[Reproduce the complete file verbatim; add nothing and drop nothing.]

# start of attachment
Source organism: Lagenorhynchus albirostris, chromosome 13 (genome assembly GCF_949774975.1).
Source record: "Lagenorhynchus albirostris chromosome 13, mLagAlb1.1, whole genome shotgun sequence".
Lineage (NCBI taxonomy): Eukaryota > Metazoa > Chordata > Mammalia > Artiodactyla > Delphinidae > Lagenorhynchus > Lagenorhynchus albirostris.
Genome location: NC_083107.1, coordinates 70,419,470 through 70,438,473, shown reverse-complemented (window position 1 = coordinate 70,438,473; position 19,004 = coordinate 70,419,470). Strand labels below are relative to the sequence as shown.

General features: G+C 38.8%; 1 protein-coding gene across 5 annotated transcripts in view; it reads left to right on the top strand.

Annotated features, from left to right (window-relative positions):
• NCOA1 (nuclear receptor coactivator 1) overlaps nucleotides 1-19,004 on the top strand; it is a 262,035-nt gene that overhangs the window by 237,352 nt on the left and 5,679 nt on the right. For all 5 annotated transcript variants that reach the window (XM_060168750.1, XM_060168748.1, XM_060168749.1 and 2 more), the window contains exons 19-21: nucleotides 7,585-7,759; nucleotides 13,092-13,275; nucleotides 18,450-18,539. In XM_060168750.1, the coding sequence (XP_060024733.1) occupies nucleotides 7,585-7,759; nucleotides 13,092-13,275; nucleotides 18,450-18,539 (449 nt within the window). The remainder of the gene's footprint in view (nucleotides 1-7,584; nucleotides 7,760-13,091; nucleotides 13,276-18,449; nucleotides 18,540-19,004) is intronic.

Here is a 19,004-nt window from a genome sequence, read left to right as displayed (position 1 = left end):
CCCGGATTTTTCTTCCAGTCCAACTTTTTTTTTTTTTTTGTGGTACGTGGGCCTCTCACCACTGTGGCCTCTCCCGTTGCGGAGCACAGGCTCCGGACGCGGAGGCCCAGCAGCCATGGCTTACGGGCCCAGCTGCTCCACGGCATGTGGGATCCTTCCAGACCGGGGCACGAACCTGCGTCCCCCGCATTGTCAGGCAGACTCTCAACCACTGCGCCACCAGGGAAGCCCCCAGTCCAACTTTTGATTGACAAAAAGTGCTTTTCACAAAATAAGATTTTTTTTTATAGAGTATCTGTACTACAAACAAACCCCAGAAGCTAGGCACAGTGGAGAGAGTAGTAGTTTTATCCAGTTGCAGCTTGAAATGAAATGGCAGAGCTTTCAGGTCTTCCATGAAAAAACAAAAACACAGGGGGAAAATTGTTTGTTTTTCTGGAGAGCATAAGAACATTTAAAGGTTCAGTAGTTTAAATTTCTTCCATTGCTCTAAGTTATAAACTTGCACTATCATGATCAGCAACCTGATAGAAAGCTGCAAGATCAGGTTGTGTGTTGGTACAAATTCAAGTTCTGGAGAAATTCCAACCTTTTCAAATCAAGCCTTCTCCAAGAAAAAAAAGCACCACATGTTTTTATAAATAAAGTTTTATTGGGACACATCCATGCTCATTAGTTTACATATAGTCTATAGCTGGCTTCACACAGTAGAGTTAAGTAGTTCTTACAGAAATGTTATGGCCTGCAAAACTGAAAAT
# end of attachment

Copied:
Source organism: Lagenorhynchus albirostris, chromosome 13 (genome assembly GCF_949774975.1).
Source record: "Lagenorhynchus albirostris chromosome 13, mLagAlb1.1, whole genome shotgun sequence".
Lineage (NCBI taxonomy): Eukaryota > Metazoa > Chordata > Mammalia > Artiodactyla > Delphinidae > Lagenorhynchus > Lagenorhynchus albirostris.
Genome location: NC_083107.1, coordinates 70,419,470 through 70,438,473, shown reverse-complemented (window position 1 = coordinate 70,438,473; position 19,004 = coordinate 70,419,470). Strand labels below are relative to the sequence as shown.

General features: G+C 38.8%; 1 protein-coding gene across 5 annotated transcripts in view; it reads left to right on the top strand.

Annotated features, from left to right (window-relative positions):
• NCOA1 (nuclear receptor coactivator 1) overlaps nucleotides 1-19,004 on the top strand; it is a 262,035-nt gene that overhangs the window by 237,352 nt on the left and 5,679 nt on the right. For all 5 annotated transcript variants that reach the window (XM_060168750.1, XM_060168748.1, XM_060168749.1 and 2 more), the window contains exons 19-21: nucleotides 7,585-7,759; nucleotides 13,092-13,275; nucleotides 18,450-18,539. In XM_060168750.1, the coding sequence (XP_060024733.1) occupies nucleotides 7,585-7,759; nucleotides 13,092-13,275; nucleotides 18,450-18,539 (449 nt within the window). The remainder of the gene's footprint in view (nucleotides 1-7,584; nucleotides 7,760-13,091; nucleotides 13,276-18,449; nucleotides 18,540-19,004) is intronic.

Here is a 19,004-nt window from a genome sequence, read left to right as displayed (position 1 = left end):
CCCGGATTTTTCTTCCAGTCCAACTTTTTTTTTTTTTTTGTGGTACGTGGGCCTCTCACCACTGTGGCCTCTCCCGTTGCGGAGCACAGGCTCCGGACGCGGAGGCCCAGCAGCCATGGCTTACGGGCCCAGCTGCTCCACGGCATGTGGGATCCTTCCAGACCGGGGCACGAACCTGCGTCCCCCGCATTGTCAGGCAGACTCTCAACCACTGCGCCACCAGGGAAGCCCCCAGTCCAACTTTTGATTGACAAAAAGTGCTTTTCACAAAATAAGATTTTTTTTTATAGAGTATCTGTACTACAAACAAACCCCAGAAGCTAGGCACAGTGGAGAGAGTAGTAGTTTTATCCAGTTGCAGCTTGAAATGAAATGGCAGAGCTTTCAGGTCTTCCATGAAAAAACAAAAACACAGGGGGAAAATTGTTTGTTTTTCTGGAGAGCATAAGAACATTTAAAGGTTCAGTAGTTTAAATTTCTTCCATTGCTCTAAGTTATAAACTTGCACTATCATGATCAGCAACCTGATAGAAAGCTGCAAGATCAGGTTGTGTGTTGGTACAAATTCAAGTTCTGGAGAAATTCCAACCTTTTCAAATCAAGCCTTCTCCAAGAAAAAAAAGCACCACATGTTTTTATAAATAAAGTTTTATTGGGACACATCCATGCTCATTAGTTTACATATAGTCTATAGCTGGCTTCACACAGTAGAGTTAAGTAGTTCTTACAGAAATGTTATGGCCTGCAAAACTGAAAAT